Running A Business

5 Commonly Overlooked Startup Costs

Jan 04, 2020 • 5 min read
Two small business owners reviewing their expenses
Table of Contents

      Starting a business comes with unique expenses. Starting a construction company requires an investment in costly equipment. You can’t open a restaurant without a space or commercial kitchen appliances. Tech companies require software development and coders. In addition to these “known” expenses, there are additional costs that are commonly overlooked by startup founders. To avoid surprises, we’ve put together a list of commonly overlooked costs that every startup founder should consider. 

      1. Transaction Fees

      • Credit card transaction fees: 1.7–3.5% per transaction
      • Payment processor fees: 2.87–4.43% per transaction for businesses that do between $10,000 and $250,000 each year

      Technology has made it easier to process sales and payroll, but it’s also added to the cost of both. For every credit card transaction that you process, you will be charged a credit card transaction fee by the credit card company and a payment processing fee by your payment processor. Those combined payments could total as little as 4.54% ($454 for an annual credit card revenue of $10,000; $11,350 for an annual credit card revenue of $250,000) or as much as 7.93% ($793 for an annual credit card revenue of $10,000; $19,825 for an annual credit card revenue of $250,000).

      These estimates are based on average ranges to give you an idea of what transaction fees may look like. It’s important to note that fees can vary, and these numbers are not a set predictor of what your transaction fees will be. Payment processing fees, especially, can vary. Many end up being higher than the original quotes. So when you’re selecting a payment processing company, make sure to do your research to avoid surprise fees later. 

      2. Payroll Fees

      • Payroll processing fees: 2–10% of the total payroll

      Startups, like all businesses, have to contend with payroll fees. If your company grows past solo entrepreneur status, you will want to use a professional employer organization (PEO). PEOs handle a number of important duties, including processing payroll, calculating taxes (state, federal, and employment), and recording and calculating payroll deductions. In exchange for taking these complicated tasks off your hands, PEOs charge a processing fee that typically ranges between 2 and 10% of total payroll costs.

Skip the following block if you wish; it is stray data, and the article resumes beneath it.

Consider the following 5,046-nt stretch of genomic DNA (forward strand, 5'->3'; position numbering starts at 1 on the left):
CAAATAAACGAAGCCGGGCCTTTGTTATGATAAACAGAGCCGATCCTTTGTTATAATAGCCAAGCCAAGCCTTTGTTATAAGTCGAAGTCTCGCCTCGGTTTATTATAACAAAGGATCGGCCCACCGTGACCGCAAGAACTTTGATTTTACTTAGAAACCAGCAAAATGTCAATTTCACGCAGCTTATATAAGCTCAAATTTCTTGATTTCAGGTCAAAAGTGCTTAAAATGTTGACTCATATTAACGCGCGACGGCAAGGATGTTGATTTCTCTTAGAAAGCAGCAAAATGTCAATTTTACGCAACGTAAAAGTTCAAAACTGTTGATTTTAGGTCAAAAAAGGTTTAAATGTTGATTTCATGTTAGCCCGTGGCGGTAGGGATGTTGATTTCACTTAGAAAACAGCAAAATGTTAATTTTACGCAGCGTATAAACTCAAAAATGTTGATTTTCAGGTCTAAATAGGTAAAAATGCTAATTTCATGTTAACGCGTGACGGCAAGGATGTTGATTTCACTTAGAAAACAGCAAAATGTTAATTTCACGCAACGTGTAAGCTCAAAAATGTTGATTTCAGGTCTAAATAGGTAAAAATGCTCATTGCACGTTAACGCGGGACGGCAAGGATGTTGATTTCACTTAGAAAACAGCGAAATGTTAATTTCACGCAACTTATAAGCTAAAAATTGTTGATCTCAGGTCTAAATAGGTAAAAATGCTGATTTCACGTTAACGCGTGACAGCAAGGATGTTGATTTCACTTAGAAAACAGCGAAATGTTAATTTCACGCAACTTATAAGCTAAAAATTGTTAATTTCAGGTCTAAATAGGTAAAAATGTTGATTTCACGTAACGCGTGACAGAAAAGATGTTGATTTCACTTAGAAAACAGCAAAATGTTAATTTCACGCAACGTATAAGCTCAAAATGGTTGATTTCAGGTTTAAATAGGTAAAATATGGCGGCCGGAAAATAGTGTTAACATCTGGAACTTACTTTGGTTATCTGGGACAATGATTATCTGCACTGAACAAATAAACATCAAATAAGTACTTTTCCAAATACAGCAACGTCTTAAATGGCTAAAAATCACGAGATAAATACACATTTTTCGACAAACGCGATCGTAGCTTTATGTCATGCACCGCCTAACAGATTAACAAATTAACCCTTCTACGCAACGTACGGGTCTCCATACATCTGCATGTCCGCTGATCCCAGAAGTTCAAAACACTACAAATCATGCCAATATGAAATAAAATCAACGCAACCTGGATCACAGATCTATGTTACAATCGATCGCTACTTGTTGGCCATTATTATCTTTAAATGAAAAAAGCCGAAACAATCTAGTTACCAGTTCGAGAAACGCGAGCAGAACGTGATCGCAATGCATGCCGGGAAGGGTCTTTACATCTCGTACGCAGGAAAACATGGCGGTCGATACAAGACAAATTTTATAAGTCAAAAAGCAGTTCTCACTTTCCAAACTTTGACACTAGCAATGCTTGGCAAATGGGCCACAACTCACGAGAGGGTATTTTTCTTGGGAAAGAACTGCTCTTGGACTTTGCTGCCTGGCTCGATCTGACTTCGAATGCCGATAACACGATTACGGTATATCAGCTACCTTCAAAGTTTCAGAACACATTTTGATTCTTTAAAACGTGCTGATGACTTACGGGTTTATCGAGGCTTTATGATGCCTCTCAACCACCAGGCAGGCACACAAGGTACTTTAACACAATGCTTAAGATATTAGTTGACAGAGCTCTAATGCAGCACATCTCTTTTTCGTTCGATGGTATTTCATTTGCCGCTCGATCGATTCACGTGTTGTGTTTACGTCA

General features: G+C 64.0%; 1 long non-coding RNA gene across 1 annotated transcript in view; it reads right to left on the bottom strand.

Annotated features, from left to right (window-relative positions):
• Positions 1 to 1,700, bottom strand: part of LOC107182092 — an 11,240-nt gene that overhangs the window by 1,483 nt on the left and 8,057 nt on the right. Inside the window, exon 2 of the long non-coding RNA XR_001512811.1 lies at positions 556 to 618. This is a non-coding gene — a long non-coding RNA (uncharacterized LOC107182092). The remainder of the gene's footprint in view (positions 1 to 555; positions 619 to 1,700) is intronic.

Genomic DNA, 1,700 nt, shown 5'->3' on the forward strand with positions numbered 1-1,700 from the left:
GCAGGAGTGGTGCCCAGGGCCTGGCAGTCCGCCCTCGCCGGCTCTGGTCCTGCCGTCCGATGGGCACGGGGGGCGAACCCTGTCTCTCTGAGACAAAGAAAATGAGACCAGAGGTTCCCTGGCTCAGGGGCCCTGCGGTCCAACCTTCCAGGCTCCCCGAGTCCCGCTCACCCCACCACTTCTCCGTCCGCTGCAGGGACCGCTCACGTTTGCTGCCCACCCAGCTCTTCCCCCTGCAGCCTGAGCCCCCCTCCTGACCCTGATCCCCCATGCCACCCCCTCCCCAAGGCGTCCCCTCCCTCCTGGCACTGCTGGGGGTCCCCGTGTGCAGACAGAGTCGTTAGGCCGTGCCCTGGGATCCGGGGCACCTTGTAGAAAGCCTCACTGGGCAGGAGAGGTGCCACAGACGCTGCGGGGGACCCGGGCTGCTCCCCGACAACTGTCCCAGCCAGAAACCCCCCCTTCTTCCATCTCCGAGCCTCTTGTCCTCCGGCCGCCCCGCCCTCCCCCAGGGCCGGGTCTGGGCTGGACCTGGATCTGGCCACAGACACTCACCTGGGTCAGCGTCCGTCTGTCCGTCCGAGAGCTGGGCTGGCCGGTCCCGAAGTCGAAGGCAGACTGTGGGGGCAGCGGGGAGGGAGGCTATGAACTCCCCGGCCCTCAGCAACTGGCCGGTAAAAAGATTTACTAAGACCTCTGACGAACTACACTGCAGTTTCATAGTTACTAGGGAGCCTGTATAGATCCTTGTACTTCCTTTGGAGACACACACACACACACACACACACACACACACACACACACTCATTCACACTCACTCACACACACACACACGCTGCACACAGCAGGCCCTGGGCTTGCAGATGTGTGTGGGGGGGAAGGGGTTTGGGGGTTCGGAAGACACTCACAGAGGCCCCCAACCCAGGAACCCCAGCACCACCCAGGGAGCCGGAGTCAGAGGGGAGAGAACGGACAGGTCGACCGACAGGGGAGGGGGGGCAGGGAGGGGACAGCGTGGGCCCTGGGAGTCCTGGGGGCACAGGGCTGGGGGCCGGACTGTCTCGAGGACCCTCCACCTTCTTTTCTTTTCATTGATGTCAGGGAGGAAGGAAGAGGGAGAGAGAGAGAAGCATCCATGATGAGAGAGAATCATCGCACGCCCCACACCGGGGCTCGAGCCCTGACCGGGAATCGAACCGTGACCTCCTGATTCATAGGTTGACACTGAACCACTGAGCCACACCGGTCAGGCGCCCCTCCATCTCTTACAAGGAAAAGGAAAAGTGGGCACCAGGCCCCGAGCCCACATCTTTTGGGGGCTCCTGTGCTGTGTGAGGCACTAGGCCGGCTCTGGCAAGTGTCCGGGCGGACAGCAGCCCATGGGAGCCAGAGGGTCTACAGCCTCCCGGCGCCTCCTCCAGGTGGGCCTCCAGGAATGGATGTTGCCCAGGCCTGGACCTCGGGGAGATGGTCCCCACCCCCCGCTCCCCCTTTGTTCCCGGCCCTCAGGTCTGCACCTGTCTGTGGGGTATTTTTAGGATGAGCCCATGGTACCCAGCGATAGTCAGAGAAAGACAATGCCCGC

3. Bookkeeping Software

      • Sunrise: $0/month bookkeeping software; accounting services range from $99–$499/month ($1,188–$5,988/year)
      • QuickBooks: $15–$150/month

      Hit the ground running by keeping your accounting in order from day 1 with bookkeeping software. In the long run, keeping your books in order will prevent you from losing money (say, from double-paying an invoice) and make filing your taxes a relative breeze. Plus, it will be an asset when you seek funding. We’ve looked at the potential costs of bookkeeping software and accounting services to provide a framework of what these products might cost your startup. 

      QuickBooks ranges from $15/month for a subscription designed for freelancers and climbs all the way up to $150/month for their most advanced accounting software. According to the company, their most popular option is “Plus,” a $70/month subscription. For a year, the total cost of the lowest subscription would total $180, and the highest tier would total $1,800.